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Naunyn Schmiedebergs Arch Pharmacol. 2004 May;369(5):540-6. Epub 2004 Apr 7.

p63RhoGEF and GEFT are Rho-specific guanine nucleotide exchange factors encoded by the same gene.

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Institut für Pharmakologie und Toxikologie, Fakultät für Klinische Medizin Mannheim, Universität Heidelberg, Maybachstrasse 14-16, 68169 Mannheim, Germany.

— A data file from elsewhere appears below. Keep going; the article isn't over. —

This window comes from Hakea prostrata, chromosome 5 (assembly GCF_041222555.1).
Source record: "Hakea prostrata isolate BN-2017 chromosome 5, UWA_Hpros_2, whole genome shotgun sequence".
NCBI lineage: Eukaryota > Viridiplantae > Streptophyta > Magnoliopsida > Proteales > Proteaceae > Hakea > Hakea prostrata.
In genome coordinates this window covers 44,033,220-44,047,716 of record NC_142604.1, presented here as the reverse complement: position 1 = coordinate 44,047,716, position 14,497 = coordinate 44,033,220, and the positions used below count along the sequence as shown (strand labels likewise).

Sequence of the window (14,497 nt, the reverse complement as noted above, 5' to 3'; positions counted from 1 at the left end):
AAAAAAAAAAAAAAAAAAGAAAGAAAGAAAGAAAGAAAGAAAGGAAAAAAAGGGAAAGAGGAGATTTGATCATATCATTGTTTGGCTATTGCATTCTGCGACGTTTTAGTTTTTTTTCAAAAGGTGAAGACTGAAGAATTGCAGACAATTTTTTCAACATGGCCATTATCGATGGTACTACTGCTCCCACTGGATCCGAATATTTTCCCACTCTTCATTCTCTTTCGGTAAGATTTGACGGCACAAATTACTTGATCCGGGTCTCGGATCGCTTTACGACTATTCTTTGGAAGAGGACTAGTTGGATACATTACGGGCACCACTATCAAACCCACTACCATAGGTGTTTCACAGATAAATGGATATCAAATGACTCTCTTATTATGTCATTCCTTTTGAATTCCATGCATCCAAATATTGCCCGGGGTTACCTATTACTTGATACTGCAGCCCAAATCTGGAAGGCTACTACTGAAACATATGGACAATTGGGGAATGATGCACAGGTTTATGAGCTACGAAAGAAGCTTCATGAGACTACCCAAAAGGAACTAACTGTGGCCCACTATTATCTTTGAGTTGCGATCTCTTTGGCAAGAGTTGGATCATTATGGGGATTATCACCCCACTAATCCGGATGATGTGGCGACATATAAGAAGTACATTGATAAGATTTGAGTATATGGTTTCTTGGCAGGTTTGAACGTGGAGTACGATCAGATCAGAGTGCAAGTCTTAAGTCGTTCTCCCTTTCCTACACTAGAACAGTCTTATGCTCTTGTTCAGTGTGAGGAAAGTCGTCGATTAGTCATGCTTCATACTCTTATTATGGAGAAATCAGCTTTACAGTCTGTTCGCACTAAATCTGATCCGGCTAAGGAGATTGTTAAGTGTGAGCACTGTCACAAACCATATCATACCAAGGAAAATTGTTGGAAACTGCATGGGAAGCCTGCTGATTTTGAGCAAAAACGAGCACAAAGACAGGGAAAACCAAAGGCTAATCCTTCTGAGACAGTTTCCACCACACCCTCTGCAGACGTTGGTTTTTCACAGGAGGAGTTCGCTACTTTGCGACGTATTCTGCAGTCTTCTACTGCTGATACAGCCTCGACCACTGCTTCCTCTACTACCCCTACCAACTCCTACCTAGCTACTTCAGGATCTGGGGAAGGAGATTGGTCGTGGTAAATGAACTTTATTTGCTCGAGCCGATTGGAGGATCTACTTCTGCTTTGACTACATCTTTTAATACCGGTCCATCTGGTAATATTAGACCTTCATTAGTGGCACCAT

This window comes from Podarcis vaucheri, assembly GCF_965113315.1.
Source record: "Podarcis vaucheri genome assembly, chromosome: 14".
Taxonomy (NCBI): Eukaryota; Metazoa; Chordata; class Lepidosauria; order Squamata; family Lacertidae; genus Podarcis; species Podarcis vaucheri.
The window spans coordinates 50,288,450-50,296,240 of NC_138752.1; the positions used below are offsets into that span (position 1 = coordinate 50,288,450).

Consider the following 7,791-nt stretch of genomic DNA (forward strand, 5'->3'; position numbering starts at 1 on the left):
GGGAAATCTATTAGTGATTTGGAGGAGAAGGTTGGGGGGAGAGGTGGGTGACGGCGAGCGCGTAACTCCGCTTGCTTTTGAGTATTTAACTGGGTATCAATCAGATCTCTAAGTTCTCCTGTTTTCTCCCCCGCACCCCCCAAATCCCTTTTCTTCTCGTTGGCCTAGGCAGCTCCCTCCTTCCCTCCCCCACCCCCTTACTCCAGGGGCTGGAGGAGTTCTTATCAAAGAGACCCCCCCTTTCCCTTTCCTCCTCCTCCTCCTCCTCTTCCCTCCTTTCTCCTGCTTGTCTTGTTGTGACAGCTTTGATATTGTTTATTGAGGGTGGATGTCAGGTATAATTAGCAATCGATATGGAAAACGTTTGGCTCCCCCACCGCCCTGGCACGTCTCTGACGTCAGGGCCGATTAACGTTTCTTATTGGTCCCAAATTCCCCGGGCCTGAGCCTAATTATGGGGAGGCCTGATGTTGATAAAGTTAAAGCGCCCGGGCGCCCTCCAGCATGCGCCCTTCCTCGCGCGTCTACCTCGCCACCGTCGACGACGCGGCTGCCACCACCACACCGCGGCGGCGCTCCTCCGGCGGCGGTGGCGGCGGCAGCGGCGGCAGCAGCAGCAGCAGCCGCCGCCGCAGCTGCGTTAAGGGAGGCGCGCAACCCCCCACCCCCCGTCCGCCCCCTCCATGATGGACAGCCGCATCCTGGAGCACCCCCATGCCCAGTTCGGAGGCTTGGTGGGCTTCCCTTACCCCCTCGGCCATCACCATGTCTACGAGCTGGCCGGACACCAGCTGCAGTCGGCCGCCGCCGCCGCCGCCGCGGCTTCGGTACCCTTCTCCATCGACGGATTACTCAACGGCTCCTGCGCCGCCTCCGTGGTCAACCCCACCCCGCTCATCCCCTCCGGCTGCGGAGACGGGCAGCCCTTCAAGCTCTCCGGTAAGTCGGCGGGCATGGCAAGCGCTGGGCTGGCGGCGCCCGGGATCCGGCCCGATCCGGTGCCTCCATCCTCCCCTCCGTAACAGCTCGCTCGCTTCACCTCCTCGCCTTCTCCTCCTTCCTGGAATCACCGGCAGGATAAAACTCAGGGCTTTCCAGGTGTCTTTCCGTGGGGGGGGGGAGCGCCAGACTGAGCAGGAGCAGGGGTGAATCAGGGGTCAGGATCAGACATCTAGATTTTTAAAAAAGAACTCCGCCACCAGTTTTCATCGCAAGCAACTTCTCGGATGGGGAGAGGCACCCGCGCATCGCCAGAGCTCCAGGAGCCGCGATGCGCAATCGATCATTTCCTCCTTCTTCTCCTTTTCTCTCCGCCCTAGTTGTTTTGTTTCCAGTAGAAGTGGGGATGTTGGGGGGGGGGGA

Activation of Rho GTPases, which play pivotal roles in diverse cellular functions, is catalysed by specific guanine nucleotide exchange factors (GEFs). We and others (Souchet et al. (2002)) independently cloned a human cDNA encoding a 580 aa protein (p63RhoGEF), which contains a tandem of Dbl homology and pleckstrin homology domains typical for RhoGEFs. In accordance with Souchet et al., recombinant p63RhoGEF interacted with and catalysed GDP/GTP exchange at RhoA, but not Rac1 or Cdc42. Recently, an N-terminally truncated form of p63RhoGEF, termed GEFT, was described as a Rac/Cdc42-specific GEF (Guo et al. 2003). As judged by RT-PCR with specific primers, we were able to detect mRNA variants encoding p63RhoGEF and GEFT within several tissues and cell lines. Apparently, they co-exist within one cell and are derived from the same gene. When expressed in human embryonic kidney cells, both p63RhoGEF and GEFT caused activation of RhoA, but not Rac1 or Cdc42, and induced serum response factor-mediated gene transcription, which was fully blunted by the Rho-inactivating C3 transferase. In line with these data, expression of either p63RhoGEF or GEFT in J82 human bladder carcinoma cells induced the formation of actin stress fibres. We therefore conclude that p63RhoGEF and GEFT are apparently isoforms derived from the same gene and that GEFT, similar to p63RhoGEF, activates RhoA in several cell types.

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